The Next “BIG” One?

If you’re from the Bay Area and have not experienced an earthquake than its more than likely someone has at least told you about their experience. If not then it’s important to know that it’s not if, it’s when, the next earthquake is going to happen, which means earthquake preparedness is essential.

According to the U.S. Geological Survey (USGS) California has more than a 99 percent chance of having a magnitude 6.7 or larger earthquake within the next 30 years, according to scientists using a new model to determine the probability of big quakes. According to EarthquakeSaftey.com For northern California, the most likely source of such earthquakes is the Hayward-Rodgers Creek Fault (31 percent in the next 30 years).

Such quakes can be deadly, as shown by the 1989 magnitude 6.9 Loma Prieta and the 1994 magnitude 6.7 Northridge earthquakes. The new study determined the probabilities that different parts of California will experience earthquake ruptures of various magnitudes.

The USGS went on to state the new statewide probabilities are the result of a model that comprehensively combines information from seismology, earthquake geology, and geodesy (measuring precise locations on the Earth’s surface). For the first time, probabilities for California having a large earthquake in the next 30 years can be forecast statewide.

I asked Suzanne Maher, a professor of Geography at Chabot College what makes an earthquake happen. “When two tectonic plates move in opposite directions rocks get stuck in between those plates stopping the movement of the plates and creating pressure. When that pressure is released the plates move in their respective directions releasing energy that creates the shaking you feel during the earthquake. If the ground is mostly loose gravel and sand, it will cause liquefaction which is the sinking of the ground. We can’t predict earthquakes, but we can prepare to minimize the damage and our response time for when the event takes place.”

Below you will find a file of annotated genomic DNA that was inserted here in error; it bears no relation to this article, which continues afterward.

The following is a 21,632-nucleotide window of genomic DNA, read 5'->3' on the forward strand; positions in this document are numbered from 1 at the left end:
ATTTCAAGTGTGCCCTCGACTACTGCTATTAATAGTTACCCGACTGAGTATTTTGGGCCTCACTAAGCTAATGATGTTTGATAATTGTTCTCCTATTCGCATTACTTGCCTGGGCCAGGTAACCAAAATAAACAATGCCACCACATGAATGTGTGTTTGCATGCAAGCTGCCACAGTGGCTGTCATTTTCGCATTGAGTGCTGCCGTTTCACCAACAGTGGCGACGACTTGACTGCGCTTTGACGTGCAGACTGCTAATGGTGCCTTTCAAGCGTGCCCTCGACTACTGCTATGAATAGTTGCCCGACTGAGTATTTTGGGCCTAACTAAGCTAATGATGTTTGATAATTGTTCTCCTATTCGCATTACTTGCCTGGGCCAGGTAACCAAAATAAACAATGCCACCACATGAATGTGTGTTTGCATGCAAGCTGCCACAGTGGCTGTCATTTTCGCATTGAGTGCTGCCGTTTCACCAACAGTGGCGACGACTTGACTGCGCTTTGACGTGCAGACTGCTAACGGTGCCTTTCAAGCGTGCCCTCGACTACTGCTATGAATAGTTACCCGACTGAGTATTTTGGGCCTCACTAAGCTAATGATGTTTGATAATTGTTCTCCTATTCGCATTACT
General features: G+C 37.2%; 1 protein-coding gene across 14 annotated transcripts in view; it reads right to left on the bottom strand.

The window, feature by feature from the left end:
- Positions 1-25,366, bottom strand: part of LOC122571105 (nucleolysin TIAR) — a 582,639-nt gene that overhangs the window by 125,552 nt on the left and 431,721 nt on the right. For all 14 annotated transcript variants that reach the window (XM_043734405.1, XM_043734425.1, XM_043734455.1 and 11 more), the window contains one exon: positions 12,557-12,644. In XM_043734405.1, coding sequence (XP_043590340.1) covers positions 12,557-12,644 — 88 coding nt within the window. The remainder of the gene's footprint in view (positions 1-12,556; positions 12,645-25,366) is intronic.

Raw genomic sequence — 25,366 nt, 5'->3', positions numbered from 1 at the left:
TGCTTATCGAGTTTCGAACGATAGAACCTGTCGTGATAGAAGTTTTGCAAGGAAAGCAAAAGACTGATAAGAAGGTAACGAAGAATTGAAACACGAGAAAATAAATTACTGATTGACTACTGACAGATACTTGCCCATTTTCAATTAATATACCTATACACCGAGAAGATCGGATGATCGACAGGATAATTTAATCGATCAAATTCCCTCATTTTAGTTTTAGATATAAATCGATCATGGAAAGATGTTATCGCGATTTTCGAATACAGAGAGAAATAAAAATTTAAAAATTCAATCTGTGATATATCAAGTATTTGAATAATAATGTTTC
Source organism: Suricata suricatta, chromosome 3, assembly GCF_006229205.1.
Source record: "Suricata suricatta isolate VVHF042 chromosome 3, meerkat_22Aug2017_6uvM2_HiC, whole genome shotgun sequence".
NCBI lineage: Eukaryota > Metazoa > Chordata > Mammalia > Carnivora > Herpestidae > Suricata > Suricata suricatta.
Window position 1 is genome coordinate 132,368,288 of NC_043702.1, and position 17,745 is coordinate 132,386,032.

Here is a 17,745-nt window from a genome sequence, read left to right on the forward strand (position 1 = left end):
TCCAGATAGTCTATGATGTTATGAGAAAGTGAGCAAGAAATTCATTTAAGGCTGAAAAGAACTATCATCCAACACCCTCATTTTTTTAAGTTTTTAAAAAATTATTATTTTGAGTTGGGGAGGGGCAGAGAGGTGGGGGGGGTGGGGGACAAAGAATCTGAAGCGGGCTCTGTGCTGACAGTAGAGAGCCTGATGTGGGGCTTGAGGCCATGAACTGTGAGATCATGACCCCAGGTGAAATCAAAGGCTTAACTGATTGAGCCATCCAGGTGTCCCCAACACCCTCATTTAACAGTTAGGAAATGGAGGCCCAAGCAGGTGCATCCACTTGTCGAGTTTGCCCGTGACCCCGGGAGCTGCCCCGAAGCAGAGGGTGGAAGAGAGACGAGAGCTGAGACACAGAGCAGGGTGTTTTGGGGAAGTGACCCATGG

After learning more about what makes an earthquake take place it made me want to know what students should do if they were on campus during a major earthquake, so I contacted Mike Woods, Sergeant of the Hayward Police Department and Director of Campus Security and Safety at Chabot College.

I asked him what his first responsibility in the case of a major earthquake?” Woods said, “to make sure structural integrity is intact in case we may need to evacuate a building. Secondly, assess what injuries that may have occurred and try to get them the correct medical attention. Now, while this is happening our EverBridge Emergency Notification System should alert everyone via text, email, and cell phone and in worst case scenario and all system are down we will go around with a bullhorn to alert everyone. We practice the great shakeout drill and we practice the fire drill simultaneously the evacuation map is located at the end of every hallway in all of the building so people can be aware of what to do in case of an emergency.”

For more information about what to do during an earthquake visit https://www.earthquakecountry.org/step5/ to learn more.

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